“Alas! and did my Savior bleed And did my Sov’reign die? Would He devote that sacred head For such a worm as I?” (Isaac Watts)
Augustine in one of his letters writes: “Again, let the Pagans laugh, and let them treat with proud and senseless ridicule Christ the Worm and this interpretation of the prophetic symbol, provided that He gradually and surely, nevertheless, consume them. For concerning all such Isaiah prophesies, when by him God says to us, “
I am, He says,
a worm, and no man, a reproach of men, and despised of the people.”
Augustine lists four reasons why Christ is the Worm:
- He is a Worm because of the lowliness of the flesh which He assumed— perhaps,
- Also, because of His being born of a virgin; for the worm is generally not begotten, but spontaneously originated in flesh or any vegetable product [sine concubitunascitur].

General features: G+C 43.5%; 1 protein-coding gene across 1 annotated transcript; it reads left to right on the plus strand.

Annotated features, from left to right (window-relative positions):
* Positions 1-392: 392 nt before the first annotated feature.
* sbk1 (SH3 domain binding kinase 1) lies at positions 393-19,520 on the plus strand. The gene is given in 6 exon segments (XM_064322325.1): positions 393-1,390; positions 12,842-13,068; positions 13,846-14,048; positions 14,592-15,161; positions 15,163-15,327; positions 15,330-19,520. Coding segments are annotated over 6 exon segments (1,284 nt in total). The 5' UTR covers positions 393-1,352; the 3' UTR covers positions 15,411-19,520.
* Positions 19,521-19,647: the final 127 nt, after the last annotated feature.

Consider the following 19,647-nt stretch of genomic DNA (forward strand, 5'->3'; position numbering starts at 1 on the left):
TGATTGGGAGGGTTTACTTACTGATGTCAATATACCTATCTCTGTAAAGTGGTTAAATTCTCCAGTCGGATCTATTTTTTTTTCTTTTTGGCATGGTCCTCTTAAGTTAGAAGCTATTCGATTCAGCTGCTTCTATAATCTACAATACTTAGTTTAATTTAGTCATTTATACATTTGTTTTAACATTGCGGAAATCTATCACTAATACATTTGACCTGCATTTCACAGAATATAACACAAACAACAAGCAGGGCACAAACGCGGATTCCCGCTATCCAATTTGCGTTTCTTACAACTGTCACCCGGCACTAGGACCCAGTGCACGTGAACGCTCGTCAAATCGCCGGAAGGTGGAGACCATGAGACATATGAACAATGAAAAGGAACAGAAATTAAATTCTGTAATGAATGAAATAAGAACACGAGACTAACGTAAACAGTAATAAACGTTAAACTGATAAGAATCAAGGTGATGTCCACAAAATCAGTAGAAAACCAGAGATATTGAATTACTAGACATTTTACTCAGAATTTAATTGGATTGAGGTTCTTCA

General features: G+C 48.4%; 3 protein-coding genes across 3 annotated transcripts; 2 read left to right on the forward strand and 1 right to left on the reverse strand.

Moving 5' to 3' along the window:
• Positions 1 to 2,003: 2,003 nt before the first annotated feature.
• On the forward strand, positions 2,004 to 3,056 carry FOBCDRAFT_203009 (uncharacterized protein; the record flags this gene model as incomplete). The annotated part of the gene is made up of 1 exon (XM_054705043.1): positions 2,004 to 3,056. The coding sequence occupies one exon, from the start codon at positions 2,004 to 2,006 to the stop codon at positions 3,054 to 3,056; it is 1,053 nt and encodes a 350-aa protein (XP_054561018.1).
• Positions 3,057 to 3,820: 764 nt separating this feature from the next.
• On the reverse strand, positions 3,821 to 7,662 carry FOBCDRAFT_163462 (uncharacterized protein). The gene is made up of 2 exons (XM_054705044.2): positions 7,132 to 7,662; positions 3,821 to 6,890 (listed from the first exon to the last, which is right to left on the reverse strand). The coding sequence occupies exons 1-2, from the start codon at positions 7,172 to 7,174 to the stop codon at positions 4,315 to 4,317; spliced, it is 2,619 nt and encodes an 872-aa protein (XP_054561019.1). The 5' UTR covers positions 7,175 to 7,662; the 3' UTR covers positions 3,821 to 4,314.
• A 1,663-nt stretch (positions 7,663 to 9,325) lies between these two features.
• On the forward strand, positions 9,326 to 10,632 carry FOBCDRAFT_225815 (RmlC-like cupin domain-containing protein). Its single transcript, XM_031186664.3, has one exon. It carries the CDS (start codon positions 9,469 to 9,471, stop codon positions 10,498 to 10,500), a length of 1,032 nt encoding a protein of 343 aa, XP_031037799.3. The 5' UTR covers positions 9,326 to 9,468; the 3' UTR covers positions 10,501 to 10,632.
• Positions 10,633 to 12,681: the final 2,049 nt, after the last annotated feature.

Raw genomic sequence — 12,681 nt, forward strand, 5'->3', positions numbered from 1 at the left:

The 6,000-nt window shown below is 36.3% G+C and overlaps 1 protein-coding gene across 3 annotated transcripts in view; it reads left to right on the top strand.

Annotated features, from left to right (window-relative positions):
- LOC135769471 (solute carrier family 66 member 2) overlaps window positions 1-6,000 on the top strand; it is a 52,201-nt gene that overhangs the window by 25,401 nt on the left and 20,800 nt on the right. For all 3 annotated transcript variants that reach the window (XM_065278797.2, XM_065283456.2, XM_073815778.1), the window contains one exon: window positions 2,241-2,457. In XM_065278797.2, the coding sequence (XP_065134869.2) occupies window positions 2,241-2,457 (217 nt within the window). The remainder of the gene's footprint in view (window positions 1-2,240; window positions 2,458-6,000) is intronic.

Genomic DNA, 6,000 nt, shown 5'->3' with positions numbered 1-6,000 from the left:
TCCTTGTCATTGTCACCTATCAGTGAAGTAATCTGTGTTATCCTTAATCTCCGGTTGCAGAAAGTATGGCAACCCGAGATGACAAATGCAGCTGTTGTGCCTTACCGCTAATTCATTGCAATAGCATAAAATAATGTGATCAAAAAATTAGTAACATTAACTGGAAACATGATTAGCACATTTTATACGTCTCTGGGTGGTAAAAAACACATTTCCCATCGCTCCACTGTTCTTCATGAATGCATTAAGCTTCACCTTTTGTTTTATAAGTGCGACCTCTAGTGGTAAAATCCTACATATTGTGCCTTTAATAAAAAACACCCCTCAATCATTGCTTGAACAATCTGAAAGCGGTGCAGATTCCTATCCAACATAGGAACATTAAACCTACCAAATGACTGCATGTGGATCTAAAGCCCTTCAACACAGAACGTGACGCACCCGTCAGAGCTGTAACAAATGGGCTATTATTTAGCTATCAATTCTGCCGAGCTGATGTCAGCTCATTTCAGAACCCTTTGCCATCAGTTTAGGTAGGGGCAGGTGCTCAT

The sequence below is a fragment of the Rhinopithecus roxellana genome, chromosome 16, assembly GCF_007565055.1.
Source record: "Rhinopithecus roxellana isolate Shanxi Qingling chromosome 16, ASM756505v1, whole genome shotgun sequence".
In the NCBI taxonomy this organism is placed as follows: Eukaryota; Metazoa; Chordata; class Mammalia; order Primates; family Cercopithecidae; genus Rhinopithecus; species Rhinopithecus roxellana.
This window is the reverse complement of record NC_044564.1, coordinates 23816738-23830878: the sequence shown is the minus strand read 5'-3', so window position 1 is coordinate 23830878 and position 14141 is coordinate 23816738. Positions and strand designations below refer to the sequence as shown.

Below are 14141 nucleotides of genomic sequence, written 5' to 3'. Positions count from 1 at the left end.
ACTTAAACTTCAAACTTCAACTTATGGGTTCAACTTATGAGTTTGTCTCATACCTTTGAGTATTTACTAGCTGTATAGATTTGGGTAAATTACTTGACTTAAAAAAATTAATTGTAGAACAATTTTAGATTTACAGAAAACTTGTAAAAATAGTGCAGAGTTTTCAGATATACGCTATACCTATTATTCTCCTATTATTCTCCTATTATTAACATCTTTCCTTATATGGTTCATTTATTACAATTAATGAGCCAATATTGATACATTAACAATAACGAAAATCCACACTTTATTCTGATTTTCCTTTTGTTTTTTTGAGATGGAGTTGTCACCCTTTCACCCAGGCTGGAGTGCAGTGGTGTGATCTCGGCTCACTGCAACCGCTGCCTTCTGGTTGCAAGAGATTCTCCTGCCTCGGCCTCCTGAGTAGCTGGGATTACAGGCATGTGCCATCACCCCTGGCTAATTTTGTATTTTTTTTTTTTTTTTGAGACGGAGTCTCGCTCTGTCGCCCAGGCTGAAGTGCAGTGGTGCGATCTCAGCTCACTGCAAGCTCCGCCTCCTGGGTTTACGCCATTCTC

- He is the morning-worm (Jonah 4:6), because He rose from the grave before the dawn of day. That gourd might, of course, have withered without any worm at its root; and
- Finally, if God regarded the worm as necessary for this work, what need was there to add the epithet morning-worm, if not to secure that He should be recognised as the Worm who in the psalm,
pro susceptione matutina,sings,
I am a worm, and no man?